Niagara Motel


Published in Canada and USA by Arsenal Pulp Press, 2016, 259 pp.
Rights sold to: Germany (Rowohlt, May 2017)




Set in the early 1990s, eleven-year-old Tucker Malone is the only child of a narcoleptic touring stripper, and he believes that his father is Sam Malone from Cheers. He and his mother Gina move from motel to motel until one night, in Niagara Falls, Gina is hit by a car after falling asleep in the street. Tucker is sent to live in a youth group home where he meets Meredith, a pregnant sixteen-year-old with more than her fair share of family problems, until he convinces her to “borrow” a car to go to Boston to find his father.
Their cross-country search becomes an epic depiction of mid-90s America as Tucker comes face to face with some of the most notorious criminals of the time (The Oklahoma Bomber; Lorena Bobbitt; the boys responsible for the Columbine High School massacre) and they arrive in Los Angeles just as the Rodney King riots are unfolding.
Told in spare, straightforward prose, Niagara Motel is a biting chronicle during the rise of mass-media in the decade that defined the MTV Generation, and the bittersweet story of a young boy forced to learn brutal lessons on his way to becoming a man.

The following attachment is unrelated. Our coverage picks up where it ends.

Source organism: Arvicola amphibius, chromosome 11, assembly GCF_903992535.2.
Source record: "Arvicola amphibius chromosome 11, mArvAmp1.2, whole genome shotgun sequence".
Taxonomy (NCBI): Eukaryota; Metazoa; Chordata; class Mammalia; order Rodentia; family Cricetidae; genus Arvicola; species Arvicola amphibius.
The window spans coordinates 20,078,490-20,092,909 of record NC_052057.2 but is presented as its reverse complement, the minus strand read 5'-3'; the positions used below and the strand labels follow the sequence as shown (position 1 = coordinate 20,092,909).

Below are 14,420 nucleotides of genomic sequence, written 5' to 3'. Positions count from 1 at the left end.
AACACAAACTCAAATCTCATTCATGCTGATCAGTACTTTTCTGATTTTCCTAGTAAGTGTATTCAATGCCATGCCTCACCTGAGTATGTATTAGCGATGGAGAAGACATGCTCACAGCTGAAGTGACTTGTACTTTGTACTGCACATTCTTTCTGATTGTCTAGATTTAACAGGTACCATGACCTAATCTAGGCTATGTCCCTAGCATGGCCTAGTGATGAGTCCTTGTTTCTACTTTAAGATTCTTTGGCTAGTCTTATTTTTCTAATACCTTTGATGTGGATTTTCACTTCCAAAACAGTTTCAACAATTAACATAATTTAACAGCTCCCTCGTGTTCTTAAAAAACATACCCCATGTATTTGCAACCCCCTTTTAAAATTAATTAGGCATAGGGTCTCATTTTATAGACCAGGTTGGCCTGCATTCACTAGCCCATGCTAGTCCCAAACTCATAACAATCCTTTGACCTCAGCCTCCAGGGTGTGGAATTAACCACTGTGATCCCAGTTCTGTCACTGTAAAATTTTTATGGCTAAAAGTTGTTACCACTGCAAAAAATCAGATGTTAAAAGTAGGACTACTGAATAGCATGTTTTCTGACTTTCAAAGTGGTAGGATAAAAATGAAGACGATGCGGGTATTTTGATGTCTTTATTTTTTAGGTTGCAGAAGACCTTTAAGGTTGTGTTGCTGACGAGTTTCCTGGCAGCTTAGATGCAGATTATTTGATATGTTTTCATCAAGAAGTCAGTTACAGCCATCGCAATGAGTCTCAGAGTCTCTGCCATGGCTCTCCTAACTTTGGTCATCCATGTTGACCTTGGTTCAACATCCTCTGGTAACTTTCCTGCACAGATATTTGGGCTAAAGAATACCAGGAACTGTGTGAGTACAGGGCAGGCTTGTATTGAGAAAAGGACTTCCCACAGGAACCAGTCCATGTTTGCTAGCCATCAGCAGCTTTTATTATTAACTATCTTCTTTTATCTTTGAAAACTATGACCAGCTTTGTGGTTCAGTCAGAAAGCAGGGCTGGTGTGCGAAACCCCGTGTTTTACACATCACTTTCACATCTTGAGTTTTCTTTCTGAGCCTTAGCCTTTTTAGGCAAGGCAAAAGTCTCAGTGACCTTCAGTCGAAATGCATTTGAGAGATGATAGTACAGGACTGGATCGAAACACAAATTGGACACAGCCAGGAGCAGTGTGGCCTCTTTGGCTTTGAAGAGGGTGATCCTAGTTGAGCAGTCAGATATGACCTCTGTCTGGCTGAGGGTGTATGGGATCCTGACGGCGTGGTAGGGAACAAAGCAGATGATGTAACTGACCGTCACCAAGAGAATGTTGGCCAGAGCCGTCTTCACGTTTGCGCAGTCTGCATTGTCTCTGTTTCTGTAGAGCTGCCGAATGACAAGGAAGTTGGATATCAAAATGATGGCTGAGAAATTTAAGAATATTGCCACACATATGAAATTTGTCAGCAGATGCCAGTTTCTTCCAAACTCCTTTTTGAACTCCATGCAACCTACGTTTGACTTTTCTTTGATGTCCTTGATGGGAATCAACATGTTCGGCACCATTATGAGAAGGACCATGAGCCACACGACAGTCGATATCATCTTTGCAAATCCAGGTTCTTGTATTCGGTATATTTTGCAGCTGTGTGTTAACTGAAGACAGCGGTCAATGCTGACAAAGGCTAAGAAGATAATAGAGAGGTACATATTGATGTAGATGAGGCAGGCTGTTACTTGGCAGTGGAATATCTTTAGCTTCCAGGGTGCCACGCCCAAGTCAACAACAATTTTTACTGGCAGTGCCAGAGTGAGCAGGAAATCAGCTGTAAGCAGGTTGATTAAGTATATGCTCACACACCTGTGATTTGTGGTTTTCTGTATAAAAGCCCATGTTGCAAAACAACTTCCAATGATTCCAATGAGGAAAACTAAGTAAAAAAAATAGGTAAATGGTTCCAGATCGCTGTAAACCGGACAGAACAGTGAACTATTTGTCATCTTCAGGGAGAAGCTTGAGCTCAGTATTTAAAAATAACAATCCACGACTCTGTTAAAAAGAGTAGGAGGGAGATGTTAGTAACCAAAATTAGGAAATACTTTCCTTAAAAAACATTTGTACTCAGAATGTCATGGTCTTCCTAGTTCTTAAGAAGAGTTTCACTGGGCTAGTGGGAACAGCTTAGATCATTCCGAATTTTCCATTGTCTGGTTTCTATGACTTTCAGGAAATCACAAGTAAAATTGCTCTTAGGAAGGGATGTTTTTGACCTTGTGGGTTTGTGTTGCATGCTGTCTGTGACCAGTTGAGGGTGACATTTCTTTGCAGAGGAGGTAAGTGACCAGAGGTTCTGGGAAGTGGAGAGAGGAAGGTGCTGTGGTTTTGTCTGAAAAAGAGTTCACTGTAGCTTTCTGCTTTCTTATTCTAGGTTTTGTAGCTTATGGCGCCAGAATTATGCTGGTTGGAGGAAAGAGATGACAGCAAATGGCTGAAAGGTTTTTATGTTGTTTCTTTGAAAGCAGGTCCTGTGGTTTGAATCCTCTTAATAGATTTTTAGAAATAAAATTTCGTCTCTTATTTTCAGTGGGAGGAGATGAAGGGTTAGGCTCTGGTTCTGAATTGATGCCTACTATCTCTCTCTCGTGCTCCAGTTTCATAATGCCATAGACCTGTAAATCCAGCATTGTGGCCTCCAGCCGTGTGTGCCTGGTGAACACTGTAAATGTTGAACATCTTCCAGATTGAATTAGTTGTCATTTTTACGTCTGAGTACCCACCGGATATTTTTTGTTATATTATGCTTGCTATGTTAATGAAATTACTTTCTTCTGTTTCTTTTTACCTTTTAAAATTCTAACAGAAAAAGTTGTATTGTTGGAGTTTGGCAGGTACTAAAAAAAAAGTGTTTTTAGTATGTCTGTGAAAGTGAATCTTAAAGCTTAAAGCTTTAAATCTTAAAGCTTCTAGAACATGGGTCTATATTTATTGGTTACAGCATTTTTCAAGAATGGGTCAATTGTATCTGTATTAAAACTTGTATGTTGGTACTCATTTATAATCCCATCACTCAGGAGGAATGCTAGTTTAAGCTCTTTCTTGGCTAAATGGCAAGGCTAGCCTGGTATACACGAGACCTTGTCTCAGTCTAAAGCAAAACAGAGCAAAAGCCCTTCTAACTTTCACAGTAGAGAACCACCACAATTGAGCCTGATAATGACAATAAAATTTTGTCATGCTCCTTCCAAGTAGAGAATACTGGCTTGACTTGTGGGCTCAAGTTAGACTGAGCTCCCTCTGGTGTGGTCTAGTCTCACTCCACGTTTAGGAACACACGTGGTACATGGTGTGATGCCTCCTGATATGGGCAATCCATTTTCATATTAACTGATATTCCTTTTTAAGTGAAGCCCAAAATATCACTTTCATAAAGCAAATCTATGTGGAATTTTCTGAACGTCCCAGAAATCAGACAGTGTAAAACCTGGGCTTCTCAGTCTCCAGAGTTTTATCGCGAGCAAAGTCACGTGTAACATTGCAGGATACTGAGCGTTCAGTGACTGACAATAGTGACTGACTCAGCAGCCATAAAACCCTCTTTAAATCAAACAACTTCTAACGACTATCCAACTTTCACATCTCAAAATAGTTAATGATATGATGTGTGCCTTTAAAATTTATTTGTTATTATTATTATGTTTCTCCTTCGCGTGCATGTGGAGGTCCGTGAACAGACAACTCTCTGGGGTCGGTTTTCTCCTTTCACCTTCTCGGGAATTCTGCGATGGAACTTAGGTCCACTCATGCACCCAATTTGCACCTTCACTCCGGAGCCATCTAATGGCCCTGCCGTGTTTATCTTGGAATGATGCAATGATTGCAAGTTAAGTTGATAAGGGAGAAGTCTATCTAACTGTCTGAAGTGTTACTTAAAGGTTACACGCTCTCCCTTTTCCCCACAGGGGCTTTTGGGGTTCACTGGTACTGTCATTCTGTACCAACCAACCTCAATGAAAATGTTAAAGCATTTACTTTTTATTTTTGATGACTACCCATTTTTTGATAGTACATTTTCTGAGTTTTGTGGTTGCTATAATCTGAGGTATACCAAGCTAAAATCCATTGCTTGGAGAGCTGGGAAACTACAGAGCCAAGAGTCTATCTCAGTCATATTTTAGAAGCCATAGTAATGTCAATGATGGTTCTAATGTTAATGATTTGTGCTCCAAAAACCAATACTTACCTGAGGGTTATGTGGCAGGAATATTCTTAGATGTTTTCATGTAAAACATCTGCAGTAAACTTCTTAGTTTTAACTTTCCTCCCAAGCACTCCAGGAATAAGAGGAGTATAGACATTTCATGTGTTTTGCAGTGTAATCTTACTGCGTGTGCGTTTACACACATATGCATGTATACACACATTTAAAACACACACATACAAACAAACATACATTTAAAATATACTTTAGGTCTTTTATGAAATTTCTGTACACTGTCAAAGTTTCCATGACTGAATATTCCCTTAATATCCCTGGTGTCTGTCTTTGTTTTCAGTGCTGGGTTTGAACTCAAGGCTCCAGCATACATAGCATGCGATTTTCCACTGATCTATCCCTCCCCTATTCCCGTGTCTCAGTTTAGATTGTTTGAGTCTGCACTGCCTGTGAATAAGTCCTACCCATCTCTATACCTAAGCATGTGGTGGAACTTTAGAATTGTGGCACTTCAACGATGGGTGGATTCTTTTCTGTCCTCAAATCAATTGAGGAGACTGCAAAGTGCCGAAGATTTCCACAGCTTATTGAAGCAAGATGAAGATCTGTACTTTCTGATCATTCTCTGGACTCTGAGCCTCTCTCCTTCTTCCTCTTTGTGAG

“A dark, fearless portrait of an adolescence lived in less than ideal circumstances. Told with a balanced touch of humour and tragedy, Niagara Motel is as heartbreaking as it is hilarious.”
Michael Christie, author of If I Fall, If I Die

“Tucker’s the heart of this improbable series of events. An innocent in a tough and corrupt world, his generous narration – the voice, the sense-making, the insight – is the great drawing card of Little’s novel.”
Vancouver Sun

Ashley Little‘s Anatomy of a Girl Gang won the Ethel Wilson Fiction Prize (BC Book Prizes), was shortlisted for the Vancouver Book Award, and was longlisted for the IMPAC Dublin Literary Award. Her follow-up novel Niagara Motel was shortlisted for the Ethel Wilson Fiction Prize. Her young adult novel The New Normal (Orca) won the Sheila A. Egoff Children’s Literature Prize. She has an MFA from the University of British Columbia. She lives in the Okanagan Valley.